TNF1345_00146-web
Then came the steps. Oh the steps! After a lengthy hill climb from the bottom of the forest valley I was faced with a cliff leading up to Katoomba. The Giant Stairway is an incredible engineering feat of around 1000 steps clinging to the side of the cliff which rises a few hundred metres, and it is a very tough climb, especially after 25kms. At the top I naively thought that was the end of the steps experience…
 TNF1353_00156-web

We reached the 2nd checkpoint at 37kms, I was exhausted but pretty sure I could finish. The checkpoint had loads of food and drinks and a well-meaning medic who insisted on treating my dodgy looking knee. He was quite concerned about it so I decided not to show him my ankle which looked really quite scary by this stage. After a day of eating all the right things to keep me going I spotted a huge box of gummy snakes, bears etc, and concluded the last 13 kms would be completed on a massive sugar-high!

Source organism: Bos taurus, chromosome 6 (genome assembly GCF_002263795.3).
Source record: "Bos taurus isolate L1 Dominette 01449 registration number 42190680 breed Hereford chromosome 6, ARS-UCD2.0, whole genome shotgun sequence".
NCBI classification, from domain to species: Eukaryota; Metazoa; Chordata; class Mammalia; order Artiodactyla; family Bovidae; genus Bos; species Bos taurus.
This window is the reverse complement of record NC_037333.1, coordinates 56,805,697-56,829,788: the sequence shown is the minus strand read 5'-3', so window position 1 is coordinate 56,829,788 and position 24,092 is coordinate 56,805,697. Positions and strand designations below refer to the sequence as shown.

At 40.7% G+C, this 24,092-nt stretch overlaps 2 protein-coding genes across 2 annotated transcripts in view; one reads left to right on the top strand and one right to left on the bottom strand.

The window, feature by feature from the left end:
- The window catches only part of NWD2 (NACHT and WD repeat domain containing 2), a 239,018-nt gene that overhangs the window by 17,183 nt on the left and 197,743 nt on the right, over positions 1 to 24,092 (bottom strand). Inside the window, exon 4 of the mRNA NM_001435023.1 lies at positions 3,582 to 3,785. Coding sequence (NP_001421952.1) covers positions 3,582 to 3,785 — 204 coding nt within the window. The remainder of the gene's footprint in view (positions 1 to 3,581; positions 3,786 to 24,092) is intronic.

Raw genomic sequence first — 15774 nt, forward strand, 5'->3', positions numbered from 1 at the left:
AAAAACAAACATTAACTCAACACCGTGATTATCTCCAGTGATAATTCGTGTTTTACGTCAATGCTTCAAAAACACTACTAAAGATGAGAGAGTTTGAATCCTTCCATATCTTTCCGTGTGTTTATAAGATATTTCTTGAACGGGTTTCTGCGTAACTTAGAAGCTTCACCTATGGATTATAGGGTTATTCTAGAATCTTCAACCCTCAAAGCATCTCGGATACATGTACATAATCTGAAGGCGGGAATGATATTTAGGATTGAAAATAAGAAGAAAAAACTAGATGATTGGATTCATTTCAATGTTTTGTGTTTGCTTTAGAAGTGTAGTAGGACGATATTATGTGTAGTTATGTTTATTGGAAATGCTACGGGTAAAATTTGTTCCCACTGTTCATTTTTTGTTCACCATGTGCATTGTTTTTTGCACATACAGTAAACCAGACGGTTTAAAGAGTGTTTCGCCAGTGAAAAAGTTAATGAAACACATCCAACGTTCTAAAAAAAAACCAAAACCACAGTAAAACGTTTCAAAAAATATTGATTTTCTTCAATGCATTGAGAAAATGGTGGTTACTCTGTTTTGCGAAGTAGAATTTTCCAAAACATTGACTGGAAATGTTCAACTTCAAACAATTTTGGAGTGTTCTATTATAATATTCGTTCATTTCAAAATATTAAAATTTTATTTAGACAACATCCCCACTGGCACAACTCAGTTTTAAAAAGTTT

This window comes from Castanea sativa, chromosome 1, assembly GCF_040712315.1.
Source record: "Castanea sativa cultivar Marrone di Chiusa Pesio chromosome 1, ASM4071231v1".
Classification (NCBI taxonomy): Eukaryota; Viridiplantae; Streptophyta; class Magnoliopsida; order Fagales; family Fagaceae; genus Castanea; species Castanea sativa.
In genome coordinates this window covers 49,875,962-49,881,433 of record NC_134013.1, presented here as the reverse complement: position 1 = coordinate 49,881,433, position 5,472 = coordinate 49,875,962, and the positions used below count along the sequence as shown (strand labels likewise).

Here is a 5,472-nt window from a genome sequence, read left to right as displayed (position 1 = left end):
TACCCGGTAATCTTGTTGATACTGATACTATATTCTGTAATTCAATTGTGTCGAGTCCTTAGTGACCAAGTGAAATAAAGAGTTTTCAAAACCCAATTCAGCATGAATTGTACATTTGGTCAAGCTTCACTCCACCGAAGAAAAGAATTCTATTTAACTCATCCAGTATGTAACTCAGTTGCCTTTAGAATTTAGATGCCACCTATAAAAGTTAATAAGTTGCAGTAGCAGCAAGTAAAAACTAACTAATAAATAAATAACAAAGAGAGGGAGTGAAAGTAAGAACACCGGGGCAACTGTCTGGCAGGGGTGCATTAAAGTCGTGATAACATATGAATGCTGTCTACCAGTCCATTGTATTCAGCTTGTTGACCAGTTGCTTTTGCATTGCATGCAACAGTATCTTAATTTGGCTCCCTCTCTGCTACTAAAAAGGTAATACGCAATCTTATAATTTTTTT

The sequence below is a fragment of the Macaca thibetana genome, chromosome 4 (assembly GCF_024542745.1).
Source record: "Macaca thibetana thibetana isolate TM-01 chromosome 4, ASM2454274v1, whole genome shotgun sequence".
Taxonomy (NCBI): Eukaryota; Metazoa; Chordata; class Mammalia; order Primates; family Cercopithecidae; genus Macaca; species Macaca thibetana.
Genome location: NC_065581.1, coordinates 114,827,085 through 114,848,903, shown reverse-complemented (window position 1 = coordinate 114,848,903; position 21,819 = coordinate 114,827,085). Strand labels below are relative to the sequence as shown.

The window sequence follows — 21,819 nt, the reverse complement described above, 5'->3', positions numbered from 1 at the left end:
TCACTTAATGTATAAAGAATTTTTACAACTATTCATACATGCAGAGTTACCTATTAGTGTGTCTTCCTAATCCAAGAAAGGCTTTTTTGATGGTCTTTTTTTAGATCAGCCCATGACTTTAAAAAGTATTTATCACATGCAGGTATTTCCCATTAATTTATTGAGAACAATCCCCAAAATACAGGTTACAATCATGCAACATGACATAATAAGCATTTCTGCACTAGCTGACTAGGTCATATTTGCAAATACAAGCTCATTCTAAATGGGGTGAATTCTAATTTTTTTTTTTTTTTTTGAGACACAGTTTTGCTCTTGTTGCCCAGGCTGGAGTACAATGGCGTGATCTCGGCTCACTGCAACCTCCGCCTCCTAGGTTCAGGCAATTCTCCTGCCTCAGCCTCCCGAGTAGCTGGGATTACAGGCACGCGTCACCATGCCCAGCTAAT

Man I underestimated that last 13 kms- up and down and up the steps we went along the cliffs. Just when you thought you were on the same level as the finish line we’d plunge down another set of steps into another gully. I don’t think I’ve ever heard so much colourful language about steps before!

With 6 Hrs 45 mins on the clock I finally crossed the finish line in Fairmont Hotel gardens, Leura- exhausted, slightly delirious, and really quite proud of what can be achieved when you put your mind to something.

 TNF1304_00507-web

John.

This entry was posted in News. Bookmark the permalink. Post a comment or leave a trackback: Trackback URL.

4 Comments

  1. Jenny
    Posted November 29, 2013 at 8:47 PM | Permalink

    What a fantastic effort. Cheers.

  2. Elizabeth
    Posted December 1, 2013 at 5:03 AM | Permalink

    Great effort John, I was exhausted just reading your adventures……..

Post a Comment

Your email is never published nor shared. Required fields are marked *

You may use these HTML tags and attributes <a href="" title=""> <abbr title=""> <acronym title=""> <b> <blockquote cite=""> <cite> <code> <del datetime=""> <em> <i> <q cite=""> <s> <strike> <strong>

*
*

  • Make a Donation


    NOTE: Donations are tax deductible.
  • Online Shop

  • Subscribe to our mailing list

  • Sponsors